Plus there's a whole bunch of stuff happening that we don't really know about, like pseudouridylation and methylation of specific sites.
Not to mention, there's always the good old mutation that occurs. We only know about mutations that get passed on, but these are blood cells (made by bone marrow), not germline cells.

Slashdot (4, Funny)

BitHive (578094) | more than 3 years ago | (#34168426)

News for nerds who never took a biology course and are deeply suspicious of the so-called "sciences"

Re:Slashdot (1)

chebucto (992517) | more than 3 years ago | (#34168506)

News for nerds who never took a biology course and are deeply suspicious of the so-called "sciences"

They didn't even read The Economist [economist.com]. In 2007.

Conservative subs or not? (4, Insightful)

RobinEggs (1453925) | more than 3 years ago | (#34168446)

The summary and the abstract really say almost nothing other than to confirm that the misspellings aren't random and don't seem like lab artifacts.

I'd be interested to know how conservative these mistakes tend to be. If the mistakes generally replace amino acids with very similar ones it might be a programmed method of prodding just how much variation a structure can take while remaining functional. Weird and random events, which can be only so weird and so frequent before everything breaks entirely, are necessary for evolutionary adaptation, and these weird protein errors might be a previously unknown mechanism of exploring slightly different structures for proteins and seeing how far an organism can push the envelope.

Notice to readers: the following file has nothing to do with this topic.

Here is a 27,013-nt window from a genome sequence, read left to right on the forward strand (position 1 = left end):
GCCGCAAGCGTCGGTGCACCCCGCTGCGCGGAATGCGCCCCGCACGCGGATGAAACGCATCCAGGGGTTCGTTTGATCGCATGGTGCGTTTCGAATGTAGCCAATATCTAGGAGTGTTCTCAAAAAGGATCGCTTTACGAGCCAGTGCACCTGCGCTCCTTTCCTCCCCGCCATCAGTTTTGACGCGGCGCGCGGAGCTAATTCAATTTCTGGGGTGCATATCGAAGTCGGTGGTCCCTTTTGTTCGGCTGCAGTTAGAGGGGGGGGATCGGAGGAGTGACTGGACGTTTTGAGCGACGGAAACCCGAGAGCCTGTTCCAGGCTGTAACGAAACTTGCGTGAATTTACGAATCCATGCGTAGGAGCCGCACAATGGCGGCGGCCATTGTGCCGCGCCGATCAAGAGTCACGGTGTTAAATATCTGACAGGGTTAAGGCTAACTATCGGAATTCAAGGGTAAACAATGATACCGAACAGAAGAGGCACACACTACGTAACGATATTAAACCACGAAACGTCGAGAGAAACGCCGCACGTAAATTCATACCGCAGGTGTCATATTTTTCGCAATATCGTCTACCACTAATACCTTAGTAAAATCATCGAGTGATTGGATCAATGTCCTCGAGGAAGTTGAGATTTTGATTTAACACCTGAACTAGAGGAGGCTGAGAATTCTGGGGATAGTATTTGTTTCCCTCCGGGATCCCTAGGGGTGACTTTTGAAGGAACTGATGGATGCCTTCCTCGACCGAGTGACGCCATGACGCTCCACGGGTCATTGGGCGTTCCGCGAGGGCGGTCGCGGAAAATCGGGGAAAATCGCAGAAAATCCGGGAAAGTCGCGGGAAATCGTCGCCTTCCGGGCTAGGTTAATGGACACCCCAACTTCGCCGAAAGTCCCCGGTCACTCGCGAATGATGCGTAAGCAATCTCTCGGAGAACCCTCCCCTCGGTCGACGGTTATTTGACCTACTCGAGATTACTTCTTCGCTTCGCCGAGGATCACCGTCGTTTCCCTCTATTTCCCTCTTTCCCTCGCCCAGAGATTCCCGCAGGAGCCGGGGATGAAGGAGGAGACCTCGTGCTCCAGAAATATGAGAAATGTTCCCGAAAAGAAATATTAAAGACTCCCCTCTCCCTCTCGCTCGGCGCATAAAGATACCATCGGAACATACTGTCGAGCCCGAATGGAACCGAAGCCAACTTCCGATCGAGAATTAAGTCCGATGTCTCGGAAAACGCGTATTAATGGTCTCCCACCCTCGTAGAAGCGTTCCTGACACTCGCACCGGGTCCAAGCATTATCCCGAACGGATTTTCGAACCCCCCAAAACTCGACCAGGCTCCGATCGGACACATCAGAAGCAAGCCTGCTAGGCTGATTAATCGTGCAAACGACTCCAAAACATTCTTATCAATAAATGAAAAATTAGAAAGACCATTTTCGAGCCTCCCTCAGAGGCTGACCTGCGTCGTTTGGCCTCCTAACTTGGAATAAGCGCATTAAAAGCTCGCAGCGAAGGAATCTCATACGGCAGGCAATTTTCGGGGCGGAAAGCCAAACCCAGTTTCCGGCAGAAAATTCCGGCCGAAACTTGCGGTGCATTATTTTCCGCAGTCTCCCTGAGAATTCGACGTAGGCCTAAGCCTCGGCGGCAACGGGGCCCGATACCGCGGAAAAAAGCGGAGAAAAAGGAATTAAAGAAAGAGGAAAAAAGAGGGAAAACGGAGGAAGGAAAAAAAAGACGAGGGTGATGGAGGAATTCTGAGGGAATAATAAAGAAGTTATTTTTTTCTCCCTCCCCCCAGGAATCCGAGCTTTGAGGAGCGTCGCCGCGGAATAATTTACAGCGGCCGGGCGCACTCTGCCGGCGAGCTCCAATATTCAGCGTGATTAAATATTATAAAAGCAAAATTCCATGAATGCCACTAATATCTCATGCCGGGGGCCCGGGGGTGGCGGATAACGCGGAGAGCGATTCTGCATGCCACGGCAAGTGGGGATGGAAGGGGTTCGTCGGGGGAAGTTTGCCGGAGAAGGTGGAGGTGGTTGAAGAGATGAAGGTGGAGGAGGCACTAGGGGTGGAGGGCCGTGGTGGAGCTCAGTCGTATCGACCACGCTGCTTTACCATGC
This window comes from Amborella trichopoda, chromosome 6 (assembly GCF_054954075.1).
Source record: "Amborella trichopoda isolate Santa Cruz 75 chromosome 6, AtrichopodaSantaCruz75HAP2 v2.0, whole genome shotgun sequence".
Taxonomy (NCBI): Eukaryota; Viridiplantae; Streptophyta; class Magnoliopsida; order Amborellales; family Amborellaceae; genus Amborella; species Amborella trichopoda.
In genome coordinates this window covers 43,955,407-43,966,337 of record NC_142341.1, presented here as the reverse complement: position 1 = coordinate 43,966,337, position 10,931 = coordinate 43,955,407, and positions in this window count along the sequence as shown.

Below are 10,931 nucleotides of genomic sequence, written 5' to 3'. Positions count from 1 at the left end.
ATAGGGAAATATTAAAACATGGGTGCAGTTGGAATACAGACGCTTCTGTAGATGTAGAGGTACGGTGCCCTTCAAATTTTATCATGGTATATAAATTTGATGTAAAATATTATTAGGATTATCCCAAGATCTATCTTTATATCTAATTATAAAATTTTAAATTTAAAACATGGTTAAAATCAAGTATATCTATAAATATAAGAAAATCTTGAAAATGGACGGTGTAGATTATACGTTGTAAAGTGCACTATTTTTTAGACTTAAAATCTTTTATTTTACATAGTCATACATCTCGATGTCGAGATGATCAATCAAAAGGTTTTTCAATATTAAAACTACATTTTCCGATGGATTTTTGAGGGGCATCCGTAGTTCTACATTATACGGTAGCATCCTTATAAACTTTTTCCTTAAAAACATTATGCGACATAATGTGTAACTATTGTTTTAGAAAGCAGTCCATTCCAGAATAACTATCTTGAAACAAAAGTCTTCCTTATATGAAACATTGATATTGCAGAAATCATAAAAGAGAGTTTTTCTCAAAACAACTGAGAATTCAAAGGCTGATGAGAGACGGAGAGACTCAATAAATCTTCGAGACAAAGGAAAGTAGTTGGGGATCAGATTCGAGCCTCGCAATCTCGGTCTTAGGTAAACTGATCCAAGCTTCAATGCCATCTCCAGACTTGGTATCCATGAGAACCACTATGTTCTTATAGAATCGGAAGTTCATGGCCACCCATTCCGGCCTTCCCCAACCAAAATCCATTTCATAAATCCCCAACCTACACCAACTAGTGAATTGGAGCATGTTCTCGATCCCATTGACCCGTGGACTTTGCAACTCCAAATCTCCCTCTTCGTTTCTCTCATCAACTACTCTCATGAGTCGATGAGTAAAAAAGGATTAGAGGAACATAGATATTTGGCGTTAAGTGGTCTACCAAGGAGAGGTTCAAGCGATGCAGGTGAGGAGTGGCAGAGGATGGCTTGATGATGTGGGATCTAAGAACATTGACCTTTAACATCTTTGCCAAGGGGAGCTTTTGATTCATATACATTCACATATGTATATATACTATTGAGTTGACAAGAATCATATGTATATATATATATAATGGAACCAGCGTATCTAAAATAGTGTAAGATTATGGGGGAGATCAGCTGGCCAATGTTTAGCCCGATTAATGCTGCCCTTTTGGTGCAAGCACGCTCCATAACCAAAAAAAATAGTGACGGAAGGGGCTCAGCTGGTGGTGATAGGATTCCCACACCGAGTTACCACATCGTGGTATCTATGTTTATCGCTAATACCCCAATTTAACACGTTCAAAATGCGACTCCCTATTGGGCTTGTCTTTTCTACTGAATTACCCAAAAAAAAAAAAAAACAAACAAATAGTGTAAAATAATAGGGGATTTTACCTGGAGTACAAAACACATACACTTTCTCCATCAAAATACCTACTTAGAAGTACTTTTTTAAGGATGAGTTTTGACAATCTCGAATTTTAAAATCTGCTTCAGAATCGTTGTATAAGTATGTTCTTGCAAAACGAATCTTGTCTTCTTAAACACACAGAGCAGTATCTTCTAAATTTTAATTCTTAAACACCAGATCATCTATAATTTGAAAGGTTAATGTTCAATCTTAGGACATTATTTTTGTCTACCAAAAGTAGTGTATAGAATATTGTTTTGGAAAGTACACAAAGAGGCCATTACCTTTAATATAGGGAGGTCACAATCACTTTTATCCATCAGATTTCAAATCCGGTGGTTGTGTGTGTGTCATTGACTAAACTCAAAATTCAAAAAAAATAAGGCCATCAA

No Surprise (2, Insightful)

flyingkillerrobots (1865630) | more than 3 years ago | (#34168448)

Any engineer should find this to be perfectly intuitive. When the DNA itself replicates to produce a new cell entirely, there are a lot of extra safeguards to ensure as near-exact copying as possible, as mutations can easily be fatal. For RNA copying, there is no need for this sort of precision, because even if the resulting protein is useless, the cell remains alive, and a new RNA strand can easily be produced if needed.

Re:No Surprise (1)

MightyMartian (840721) | more than 3 years ago | (#34168482)

Engineers are probably the absolute worst people to be judging complex biological processes like reproduction. In fact, even during meiosis and mitosis, there are all sorts of flaws. It's one of the driving forces of evolution, creating at least a certain fraction (just what that is is still up for debate) of the variation in any population's genome.

Re:No Surprise (0)

Anonymous Coward | more than 3 years ago | (#34168628)

Engineers are probably the absolute worst people to be judging complex biological processes like reproduction.

Ummm, why?

Re:No Surprise (1)

wizardforce (1005805) | more than 3 years ago | (#34168600)

For RNA copying, there is no need for this sort of precision, because even if the resulting protein is useless, the cell remains alive, and a new RNA strand can easily be produced if needed.

The problem with thinking that way is that these "errors" are not random like transcriptual errors usually are.

Mutations (1)

s0litaire (1205168) | more than 3 years ago | (#34168470)

Thought I read somewhere that when the first cells started to form in the primordial soup they were more RNA than DNA since that gave them rapid mutations, the ability to adapt quickly and evolve.

Later on as Cells and organisms became more complex, DNA took over since it was more stable but mutates / evolves at a slower rate...

Re:Mutations (2, Interesting)

MightyMartian (840721) | more than 3 years ago | (#34168544)